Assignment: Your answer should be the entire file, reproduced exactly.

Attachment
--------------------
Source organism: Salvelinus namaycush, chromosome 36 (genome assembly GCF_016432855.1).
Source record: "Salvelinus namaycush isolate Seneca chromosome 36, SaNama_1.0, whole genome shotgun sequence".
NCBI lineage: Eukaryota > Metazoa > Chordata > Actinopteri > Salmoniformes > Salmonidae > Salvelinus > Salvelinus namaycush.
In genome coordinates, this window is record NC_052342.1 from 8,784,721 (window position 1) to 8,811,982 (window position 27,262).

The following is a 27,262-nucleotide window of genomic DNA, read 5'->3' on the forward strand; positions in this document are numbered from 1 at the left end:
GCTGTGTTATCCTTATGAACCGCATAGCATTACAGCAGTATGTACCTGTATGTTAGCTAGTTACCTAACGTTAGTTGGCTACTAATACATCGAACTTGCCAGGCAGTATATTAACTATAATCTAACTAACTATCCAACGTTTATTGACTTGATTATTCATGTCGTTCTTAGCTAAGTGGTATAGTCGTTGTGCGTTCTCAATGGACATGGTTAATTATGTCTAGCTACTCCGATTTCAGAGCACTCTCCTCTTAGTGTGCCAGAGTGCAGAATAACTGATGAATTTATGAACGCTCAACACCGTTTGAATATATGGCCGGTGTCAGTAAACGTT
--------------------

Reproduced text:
Source organism: Salvelinus namaycush, chromosome 36 (genome assembly GCF_016432855.1).
Source record: "Salvelinus namaycush isolate Seneca chromosome 36, SaNama_1.0, whole genome shotgun sequence".
NCBI lineage: Eukaryota > Metazoa > Chordata > Actinopteri > Salmoniformes > Salmonidae > Salvelinus > Salvelinus namaycush.
In genome coordinates, this window is record NC_052342.1 from 8,784,721 (window position 1) to 8,811,982 (window position 27,262).

The following is a 27,262-nucleotide window of genomic DNA, read 5'->3' on the forward strand; positions in this document are numbered from 1 at the left end:
GCTGTGTTATCCTTATGAACCGCATAGCATTACAGCAGTATGTACCTGTATGTTAGCTAGTTACCTAACGTTAGTTGGCTACTAATACATCGAACTTGCCAGGCAGTATATTAACTATAATCTAACTAACTATCCAACGTTTATTGACTTGATTATTCATGTCGTTCTTAGCTAAGTGGTATAGTCGTTGTGCGTTCTCAATGGACATGGTTAATTATGTCTAGCTACTCCGATTTCAGAGCACTCTCCTCTTAGTGTGCCAGAGTGCAGAATAACTGATGAATTTATGAACGCTCAACACCGTTTGAATATATGGCCGGTGTCAGTAAACGTT